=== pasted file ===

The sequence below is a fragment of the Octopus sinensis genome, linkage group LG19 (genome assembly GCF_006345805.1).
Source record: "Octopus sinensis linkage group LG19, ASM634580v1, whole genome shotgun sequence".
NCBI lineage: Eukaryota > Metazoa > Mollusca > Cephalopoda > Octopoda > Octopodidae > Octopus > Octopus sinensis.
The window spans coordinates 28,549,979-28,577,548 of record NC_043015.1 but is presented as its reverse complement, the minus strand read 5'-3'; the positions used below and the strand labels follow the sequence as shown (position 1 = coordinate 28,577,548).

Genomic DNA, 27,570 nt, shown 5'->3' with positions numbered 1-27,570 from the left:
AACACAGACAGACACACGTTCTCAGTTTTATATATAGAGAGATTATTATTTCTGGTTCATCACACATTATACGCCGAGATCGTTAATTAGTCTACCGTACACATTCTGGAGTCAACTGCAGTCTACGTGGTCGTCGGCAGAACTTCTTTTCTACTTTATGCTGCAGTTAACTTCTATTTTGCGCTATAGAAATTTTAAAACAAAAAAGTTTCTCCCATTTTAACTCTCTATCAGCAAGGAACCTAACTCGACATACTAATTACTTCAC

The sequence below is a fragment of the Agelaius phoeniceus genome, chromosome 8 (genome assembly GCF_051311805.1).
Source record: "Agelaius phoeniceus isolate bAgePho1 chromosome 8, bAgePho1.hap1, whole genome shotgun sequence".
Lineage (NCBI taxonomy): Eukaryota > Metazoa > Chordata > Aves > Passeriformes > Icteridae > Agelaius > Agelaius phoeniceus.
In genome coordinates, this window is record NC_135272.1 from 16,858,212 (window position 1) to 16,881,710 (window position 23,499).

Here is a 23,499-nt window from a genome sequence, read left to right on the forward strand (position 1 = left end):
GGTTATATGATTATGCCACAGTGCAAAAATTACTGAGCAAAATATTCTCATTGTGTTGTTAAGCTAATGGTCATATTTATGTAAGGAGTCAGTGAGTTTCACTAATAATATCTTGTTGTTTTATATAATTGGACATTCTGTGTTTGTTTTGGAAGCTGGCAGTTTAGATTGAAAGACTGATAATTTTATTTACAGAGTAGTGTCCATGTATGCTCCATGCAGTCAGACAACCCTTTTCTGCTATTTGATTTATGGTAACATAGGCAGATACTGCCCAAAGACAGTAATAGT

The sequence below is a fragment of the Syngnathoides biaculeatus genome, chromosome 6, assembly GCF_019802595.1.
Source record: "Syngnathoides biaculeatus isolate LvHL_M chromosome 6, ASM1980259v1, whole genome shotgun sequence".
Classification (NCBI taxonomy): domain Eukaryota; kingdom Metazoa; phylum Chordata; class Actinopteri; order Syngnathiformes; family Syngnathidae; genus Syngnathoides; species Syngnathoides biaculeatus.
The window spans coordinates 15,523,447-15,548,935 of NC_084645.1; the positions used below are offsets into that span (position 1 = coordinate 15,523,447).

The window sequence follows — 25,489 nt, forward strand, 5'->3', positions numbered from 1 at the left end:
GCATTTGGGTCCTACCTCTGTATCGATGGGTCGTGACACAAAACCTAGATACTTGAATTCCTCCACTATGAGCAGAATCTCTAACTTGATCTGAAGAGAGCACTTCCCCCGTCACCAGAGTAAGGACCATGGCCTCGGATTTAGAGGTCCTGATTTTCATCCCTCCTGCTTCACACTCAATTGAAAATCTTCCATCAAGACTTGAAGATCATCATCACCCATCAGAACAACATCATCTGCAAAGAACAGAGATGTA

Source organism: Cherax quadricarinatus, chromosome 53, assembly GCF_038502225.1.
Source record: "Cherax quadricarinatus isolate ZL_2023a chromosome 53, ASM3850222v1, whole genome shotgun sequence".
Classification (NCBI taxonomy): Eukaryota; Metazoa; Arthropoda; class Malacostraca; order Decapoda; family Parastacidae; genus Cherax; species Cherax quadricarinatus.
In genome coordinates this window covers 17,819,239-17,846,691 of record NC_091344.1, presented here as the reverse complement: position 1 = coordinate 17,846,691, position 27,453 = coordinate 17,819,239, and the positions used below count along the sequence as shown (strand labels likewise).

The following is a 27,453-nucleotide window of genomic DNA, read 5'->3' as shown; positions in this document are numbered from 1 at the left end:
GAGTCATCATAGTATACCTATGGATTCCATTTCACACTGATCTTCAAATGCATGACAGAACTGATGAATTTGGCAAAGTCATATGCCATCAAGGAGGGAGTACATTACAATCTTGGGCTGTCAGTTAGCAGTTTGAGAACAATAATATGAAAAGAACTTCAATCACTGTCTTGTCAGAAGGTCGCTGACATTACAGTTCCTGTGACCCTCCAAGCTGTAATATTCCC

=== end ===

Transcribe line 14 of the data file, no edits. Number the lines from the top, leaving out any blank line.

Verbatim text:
Source record: "Syngnathoides biaculeatus isolate LvHL_M chromosome 6, ASM1980259v1, whole genome shotgun sequence".